But I do think Magic Leap is playing a dangerous game with the hype machine. They should try to lower expectations before their consumer or business devices hit the market. This way when the press covers them the reviews will be glowing rather than lukewarm.
Rather than try to lower expectations they went nearly completely silent. And everything they’ve uploaded to YouTube was confusing, boring, and showed almost nothing. So odd.
Well, now they are trying to sell after trying to have a big exit to Facebook.
Just a quick rant regarding valuations, raising a bunch of money, and hype… if I may.
Magic Leap played this wrong from the jump. Yes, VR is an issue that has taken, and will take a lot more, money to solve. There is no way around it. However, you don’t need to blow the money into the wind either. You can get a core team, even a well paid team, and iterate. Oculus seems to have done that to some degree – even though they were able to secure a large exit to Facebook.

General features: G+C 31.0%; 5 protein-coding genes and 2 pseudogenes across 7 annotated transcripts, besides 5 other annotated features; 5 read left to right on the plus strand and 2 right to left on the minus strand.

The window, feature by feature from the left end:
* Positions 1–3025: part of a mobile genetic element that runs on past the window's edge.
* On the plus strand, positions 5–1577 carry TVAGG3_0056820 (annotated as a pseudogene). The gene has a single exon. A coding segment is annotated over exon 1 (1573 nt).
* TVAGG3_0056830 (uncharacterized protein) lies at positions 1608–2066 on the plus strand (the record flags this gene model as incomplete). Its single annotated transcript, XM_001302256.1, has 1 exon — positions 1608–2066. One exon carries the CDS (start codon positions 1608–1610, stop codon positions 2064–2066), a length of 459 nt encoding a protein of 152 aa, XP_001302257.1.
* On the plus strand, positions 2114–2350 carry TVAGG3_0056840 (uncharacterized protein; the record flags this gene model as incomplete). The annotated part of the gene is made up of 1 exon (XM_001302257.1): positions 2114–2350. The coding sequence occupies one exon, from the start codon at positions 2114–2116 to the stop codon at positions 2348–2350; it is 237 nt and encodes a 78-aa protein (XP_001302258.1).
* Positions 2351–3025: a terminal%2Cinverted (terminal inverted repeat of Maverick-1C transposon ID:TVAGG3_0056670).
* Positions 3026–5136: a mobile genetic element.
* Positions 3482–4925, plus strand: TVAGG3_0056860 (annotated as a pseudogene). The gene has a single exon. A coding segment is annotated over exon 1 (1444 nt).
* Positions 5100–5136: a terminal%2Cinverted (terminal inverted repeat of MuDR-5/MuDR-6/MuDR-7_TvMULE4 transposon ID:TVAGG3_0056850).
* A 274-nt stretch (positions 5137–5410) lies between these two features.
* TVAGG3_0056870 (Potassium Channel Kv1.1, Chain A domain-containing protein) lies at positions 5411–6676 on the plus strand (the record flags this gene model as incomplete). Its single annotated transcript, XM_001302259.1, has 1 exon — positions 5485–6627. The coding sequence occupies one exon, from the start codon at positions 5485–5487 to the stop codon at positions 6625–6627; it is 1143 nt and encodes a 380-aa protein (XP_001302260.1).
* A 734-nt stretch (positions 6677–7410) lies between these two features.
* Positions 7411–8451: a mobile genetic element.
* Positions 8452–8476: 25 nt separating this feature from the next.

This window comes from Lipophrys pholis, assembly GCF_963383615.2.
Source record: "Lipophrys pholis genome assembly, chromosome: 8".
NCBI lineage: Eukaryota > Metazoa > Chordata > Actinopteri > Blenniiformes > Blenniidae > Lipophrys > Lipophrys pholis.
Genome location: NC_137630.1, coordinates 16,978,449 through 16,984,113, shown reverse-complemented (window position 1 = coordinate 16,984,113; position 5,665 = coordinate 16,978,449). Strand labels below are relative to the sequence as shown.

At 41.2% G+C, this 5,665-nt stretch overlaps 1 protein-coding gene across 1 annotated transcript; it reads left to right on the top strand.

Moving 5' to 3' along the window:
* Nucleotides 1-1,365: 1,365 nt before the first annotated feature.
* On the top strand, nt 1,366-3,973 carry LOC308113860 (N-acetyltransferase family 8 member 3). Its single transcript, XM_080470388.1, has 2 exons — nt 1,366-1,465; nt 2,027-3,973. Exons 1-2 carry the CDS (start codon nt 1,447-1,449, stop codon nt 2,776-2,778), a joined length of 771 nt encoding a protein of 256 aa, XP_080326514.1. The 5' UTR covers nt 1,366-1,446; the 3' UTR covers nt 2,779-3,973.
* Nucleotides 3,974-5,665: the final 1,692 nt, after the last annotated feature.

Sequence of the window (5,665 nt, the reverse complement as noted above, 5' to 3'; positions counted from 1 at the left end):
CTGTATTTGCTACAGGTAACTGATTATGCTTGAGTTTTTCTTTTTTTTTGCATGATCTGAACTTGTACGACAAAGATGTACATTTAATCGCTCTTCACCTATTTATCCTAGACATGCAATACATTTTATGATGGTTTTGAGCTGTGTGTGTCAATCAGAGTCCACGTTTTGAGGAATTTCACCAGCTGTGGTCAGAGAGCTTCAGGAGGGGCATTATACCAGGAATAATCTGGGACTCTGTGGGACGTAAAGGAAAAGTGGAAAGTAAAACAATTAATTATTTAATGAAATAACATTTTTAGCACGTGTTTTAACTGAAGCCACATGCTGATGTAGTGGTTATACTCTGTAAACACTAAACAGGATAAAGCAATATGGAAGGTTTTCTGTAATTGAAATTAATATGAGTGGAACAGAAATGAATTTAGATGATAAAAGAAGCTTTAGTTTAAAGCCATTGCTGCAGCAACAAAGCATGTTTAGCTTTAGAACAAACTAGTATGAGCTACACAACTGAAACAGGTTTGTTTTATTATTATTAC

Second, if you raise a huge amount of money you very quickly eliminate the possible acquisition targets for your company (if you want to exit in that way). There are a lot of companies in the world that can afford to acquire a company for $10M-$100M. There are relatively few that can for $10B+.
Third, if you hype up your technology as much as Magic Leap has, almost any demonstration they were able to do would lead to a “this is what you’ve spent billions on?” type of reaction.
If Magic Leap has solved any big technical hurdles for VR I sincerely hope those solutions make it into the market in some way – either through a fire sale, open source, whatever. But I do hope the company itself goes belly up to show others this isn’t how you do this.